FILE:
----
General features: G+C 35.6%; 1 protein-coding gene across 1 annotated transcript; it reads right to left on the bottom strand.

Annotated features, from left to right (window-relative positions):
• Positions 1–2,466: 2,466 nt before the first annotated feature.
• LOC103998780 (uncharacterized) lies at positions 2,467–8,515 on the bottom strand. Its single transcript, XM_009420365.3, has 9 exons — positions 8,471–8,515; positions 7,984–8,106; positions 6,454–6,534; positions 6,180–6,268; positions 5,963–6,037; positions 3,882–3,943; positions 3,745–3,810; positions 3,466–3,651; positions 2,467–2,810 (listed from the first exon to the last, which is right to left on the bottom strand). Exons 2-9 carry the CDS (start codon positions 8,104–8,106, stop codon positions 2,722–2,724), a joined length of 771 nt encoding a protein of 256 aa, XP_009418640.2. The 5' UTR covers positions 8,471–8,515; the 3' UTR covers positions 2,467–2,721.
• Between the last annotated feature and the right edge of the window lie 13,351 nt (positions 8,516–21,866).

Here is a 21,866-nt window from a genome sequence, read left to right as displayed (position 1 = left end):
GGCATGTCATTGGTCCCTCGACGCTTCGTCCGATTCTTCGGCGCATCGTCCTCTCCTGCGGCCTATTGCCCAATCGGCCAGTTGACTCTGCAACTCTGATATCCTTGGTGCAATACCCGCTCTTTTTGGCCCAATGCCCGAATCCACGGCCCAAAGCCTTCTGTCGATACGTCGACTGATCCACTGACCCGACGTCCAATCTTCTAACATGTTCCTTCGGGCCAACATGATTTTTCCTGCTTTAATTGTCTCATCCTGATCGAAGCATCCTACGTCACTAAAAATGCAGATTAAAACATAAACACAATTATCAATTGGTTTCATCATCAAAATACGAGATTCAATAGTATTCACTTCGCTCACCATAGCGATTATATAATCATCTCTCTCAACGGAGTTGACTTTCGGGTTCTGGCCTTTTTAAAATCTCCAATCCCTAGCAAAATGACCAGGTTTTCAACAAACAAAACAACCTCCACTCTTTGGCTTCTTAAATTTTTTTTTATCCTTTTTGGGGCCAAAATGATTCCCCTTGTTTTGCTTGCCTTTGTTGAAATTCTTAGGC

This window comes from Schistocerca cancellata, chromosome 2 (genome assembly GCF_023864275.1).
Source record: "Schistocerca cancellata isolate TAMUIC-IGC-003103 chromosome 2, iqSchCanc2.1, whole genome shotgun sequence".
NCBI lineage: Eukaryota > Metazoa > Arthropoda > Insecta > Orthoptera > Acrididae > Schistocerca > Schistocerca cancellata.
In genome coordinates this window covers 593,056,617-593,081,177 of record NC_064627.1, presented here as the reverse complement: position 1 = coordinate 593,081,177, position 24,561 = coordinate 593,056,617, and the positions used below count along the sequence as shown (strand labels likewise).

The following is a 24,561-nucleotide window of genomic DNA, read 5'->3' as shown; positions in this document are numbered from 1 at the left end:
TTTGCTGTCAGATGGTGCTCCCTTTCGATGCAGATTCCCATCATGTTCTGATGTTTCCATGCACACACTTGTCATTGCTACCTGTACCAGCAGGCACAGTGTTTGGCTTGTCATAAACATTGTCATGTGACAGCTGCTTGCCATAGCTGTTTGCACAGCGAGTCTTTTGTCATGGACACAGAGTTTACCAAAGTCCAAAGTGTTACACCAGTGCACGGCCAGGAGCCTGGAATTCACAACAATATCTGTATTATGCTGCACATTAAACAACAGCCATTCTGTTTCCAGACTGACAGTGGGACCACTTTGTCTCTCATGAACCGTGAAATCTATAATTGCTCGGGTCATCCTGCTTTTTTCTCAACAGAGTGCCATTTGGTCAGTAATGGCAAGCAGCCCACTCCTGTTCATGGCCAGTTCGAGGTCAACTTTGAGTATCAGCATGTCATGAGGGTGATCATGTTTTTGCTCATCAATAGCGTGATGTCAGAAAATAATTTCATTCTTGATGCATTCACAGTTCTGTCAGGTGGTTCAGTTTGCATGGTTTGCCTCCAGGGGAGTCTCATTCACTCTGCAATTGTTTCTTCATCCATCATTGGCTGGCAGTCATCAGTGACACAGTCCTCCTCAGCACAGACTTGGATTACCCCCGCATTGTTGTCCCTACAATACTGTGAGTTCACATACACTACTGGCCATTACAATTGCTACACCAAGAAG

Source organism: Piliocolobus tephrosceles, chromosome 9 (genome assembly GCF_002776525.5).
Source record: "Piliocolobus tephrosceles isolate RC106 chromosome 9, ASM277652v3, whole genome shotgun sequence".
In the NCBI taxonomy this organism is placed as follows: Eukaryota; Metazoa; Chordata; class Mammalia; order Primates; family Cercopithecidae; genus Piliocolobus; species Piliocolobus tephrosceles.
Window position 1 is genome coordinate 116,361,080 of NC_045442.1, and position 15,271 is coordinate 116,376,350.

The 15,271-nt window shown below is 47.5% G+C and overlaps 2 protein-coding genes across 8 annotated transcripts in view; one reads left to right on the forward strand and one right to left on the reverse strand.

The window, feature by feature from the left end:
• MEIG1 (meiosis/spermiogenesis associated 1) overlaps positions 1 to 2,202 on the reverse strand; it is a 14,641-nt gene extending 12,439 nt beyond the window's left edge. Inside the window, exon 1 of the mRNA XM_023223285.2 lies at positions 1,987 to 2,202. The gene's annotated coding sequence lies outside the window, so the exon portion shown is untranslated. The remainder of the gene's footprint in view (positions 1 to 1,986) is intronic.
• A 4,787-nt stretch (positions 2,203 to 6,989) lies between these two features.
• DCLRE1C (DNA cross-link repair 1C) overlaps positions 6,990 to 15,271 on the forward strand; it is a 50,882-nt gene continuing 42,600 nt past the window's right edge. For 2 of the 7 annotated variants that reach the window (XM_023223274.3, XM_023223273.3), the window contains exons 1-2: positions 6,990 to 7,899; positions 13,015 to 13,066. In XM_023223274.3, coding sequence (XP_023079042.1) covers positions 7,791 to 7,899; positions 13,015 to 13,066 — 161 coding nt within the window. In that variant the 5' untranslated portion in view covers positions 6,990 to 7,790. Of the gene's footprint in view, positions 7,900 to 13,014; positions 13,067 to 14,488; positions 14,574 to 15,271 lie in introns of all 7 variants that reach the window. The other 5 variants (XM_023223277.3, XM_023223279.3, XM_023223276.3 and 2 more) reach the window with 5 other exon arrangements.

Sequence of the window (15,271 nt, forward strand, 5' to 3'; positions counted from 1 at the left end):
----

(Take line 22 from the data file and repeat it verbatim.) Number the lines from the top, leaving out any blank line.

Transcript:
• DCLRE1C (DNA cross-link repair 1C) overlaps positions 6,990 to 15,271 on the forward strand; it is a 50,882-nt gene continuing 42,600 nt past the window's right edge. For 2 of the 7 annotated variants that reach the window (XM_023223274.3, XM_023223273.3), the window contains exons 1-2: positions 6,990 to 7,899; positions 13,015 to 13,066. In XM_023223274.3, coding sequence (XP_023079042.1) covers positions 7,791 to 7,899; positions 13,015 to 13,066 — 161 coding nt within the window. In that variant the 5' untranslated portion in view covers positions 6,990 to 7,790. Of the gene's footprint in view, positions 7,900 to 13,014; positions 13,067 to 14,488; positions 14,574 to 15,271 lie in introns of all 7 variants that reach the window. The other 5 variants (XM_023223277.3, XM_023223279.3, XM_023223276.3 and 2 more) reach the window with 5 other exon arrangements.